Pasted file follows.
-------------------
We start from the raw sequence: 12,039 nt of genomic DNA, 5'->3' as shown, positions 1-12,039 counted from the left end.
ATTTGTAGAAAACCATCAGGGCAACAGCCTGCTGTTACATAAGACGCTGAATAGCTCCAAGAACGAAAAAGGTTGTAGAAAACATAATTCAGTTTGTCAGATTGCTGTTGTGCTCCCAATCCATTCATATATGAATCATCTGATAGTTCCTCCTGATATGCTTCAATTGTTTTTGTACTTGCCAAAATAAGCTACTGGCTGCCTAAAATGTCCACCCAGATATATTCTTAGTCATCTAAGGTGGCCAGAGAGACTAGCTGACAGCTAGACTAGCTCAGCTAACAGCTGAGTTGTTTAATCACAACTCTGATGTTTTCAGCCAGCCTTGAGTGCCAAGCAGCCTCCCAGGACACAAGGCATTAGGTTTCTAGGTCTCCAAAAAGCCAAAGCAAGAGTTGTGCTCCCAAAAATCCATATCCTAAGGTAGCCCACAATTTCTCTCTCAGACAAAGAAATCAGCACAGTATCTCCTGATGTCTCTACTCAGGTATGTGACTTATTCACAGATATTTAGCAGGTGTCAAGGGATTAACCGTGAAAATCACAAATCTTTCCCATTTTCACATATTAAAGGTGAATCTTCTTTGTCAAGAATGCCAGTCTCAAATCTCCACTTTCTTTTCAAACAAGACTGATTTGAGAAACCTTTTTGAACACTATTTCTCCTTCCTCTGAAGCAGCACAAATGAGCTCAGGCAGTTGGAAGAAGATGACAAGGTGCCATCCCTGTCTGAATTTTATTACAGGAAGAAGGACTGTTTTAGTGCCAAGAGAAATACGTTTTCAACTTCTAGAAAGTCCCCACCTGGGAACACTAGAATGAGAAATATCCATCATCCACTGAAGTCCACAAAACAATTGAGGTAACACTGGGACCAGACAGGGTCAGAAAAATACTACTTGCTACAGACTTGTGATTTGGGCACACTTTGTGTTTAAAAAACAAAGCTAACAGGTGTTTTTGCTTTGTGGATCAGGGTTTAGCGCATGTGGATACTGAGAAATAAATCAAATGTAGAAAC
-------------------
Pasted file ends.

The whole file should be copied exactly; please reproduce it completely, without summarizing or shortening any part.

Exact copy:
We start from the raw sequence: 12,039 nt of genomic DNA, 5'->3' as shown, positions 1-12,039 counted from the left end.
ATTTGTAGAAAACCATCAGGGCAACAGCCTGCTGTTACATAAGACGCTGAATAGCTCCAAGAACGAAAAAGGTTGTAGAAAACATAATTCAGTTTGTCAGATTGCTGTTGTGCTCCCAATCCATTCATATATGAATCATCTGATAGTTCCTCCTGATATGCTTCAATTGTTTTTGTACTTGCCAAAATAAGCTACTGGCTGCCTAAAATGTCCACCCAGATATATTCTTAGTCATCTAAGGTGGCCAGAGAGACTAGCTGACAGCTAGACTAGCTCAGCTAACAGCTGAGTTGTTTAATCACAACTCTGATGTTTTCAGCCAGCCTTGAGTGCCAAGCAGCCTCCCAGGACACAAGGCATTAGGTTTCTAGGTCTCCAAAAAGCCAAAGCAAGAGTTGTGCTCCCAAAAATCCATATCCTAAGGTAGCCCACAATTTCTCTCTCAGACAAAGAAATCAGCACAGTATCTCCTGATGTCTCTACTCAGGTATGTGACTTATTCACAGATATTTAGCAGGTGTCAAGGGATTAACCGTGAAAATCACAAATCTTTCCCATTTTCACATATTAAAGGTGAATCTTCTTTGTCAAGAATGCCAGTCTCAAATCTCCACTTTCTTTTCAAACAAGACTGATTTGAGAAACCTTTTTGAACACTATTTCTCCTTCCTCTGAAGCAGCACAAATGAGCTCAGGCAGTTGGAAGAAGATGACAAGGTGCCATCCCTGTCTGAATTTTATTACAGGAAGAAGGACTGTTTTAGTGCCAAGAGAAATACGTTTTCAACTTCTAGAAAGTCCCCACCTGGGAACACTAGAATGAGAAATATCCATCATCCACTGAAGTCCACAAAACAATTGAGGTAACACTGGGACCAGACAGGGTCAGAAAAATACTACTTGCTACAGACTTGTGATTTGGGCACACTTTGTGTTTAAAAAACAAAGCTAACAGGTGTTTTTGCTTTGTGGATCAGGGTTTAGCGCATGTGGATACTGAGAAATAAATCAAATGTAGAAAC